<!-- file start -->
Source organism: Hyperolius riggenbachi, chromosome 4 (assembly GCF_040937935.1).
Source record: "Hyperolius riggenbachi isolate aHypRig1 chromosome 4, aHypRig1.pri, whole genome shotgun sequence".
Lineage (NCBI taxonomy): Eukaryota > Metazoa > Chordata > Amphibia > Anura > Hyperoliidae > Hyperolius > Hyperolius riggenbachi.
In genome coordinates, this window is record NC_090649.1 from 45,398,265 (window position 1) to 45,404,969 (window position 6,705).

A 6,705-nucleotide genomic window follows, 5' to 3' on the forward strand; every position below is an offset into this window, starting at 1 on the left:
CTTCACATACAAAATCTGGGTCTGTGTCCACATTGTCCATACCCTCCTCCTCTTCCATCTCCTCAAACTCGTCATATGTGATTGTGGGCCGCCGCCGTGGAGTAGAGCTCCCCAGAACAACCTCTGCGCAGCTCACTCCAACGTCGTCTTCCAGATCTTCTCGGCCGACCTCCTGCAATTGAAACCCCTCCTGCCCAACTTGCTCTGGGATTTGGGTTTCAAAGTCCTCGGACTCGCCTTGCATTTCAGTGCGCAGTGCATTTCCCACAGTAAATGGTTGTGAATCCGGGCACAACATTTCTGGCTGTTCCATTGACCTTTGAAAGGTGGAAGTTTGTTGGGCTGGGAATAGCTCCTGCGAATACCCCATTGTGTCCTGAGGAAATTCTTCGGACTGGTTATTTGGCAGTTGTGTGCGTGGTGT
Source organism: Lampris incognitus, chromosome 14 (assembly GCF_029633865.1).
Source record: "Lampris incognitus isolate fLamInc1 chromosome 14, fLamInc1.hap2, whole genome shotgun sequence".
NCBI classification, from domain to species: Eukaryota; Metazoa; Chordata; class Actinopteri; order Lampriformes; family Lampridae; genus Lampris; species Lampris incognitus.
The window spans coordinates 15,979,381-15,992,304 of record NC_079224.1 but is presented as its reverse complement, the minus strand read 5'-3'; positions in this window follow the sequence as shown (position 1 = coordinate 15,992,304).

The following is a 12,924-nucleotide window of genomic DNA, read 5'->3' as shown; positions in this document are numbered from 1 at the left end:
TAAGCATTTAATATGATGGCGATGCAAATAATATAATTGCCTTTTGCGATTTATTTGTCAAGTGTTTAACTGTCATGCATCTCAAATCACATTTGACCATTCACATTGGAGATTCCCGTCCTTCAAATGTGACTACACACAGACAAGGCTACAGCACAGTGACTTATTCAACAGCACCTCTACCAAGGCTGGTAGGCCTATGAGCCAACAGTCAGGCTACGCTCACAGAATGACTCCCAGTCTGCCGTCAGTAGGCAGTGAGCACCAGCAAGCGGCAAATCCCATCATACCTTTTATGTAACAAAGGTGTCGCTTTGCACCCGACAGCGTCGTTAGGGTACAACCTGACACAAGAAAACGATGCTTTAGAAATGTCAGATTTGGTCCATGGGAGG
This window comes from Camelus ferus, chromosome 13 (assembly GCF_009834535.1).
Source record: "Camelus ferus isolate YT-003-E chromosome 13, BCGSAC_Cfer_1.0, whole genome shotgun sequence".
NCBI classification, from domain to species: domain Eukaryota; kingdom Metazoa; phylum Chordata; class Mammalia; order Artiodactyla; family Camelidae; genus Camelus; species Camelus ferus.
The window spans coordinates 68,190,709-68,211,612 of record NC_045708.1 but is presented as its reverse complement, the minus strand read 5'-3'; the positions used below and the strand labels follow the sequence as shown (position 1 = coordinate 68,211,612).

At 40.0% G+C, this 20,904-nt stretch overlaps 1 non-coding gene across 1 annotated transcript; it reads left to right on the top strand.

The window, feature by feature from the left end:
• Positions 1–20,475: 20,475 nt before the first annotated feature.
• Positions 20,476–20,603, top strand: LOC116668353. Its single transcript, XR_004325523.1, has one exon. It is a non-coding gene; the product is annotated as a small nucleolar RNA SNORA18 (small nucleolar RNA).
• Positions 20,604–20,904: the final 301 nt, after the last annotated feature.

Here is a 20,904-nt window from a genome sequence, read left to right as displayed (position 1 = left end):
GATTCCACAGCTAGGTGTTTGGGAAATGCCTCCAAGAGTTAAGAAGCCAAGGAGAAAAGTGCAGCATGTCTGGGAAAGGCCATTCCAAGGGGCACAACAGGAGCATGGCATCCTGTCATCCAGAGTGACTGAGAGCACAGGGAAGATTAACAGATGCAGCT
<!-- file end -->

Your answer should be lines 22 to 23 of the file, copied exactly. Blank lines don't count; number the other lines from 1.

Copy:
Here is a 20,904-nt window from a genome sequence, read left to right as displayed (position 1 = left end):
GATTCCACAGCTAGGTGTTTGGGAAATGCCTCCAAGAGTTAAGAAGCCAAGGAGAAAAGTGCAGCATGTCTGGGAAAGGCCATTCCAAGGGGCACAACAGGAGCATGGCATCCTGTCATCCAGAGTGACTGAGAGCACAGGGAAGATTAACAGATGCAGCT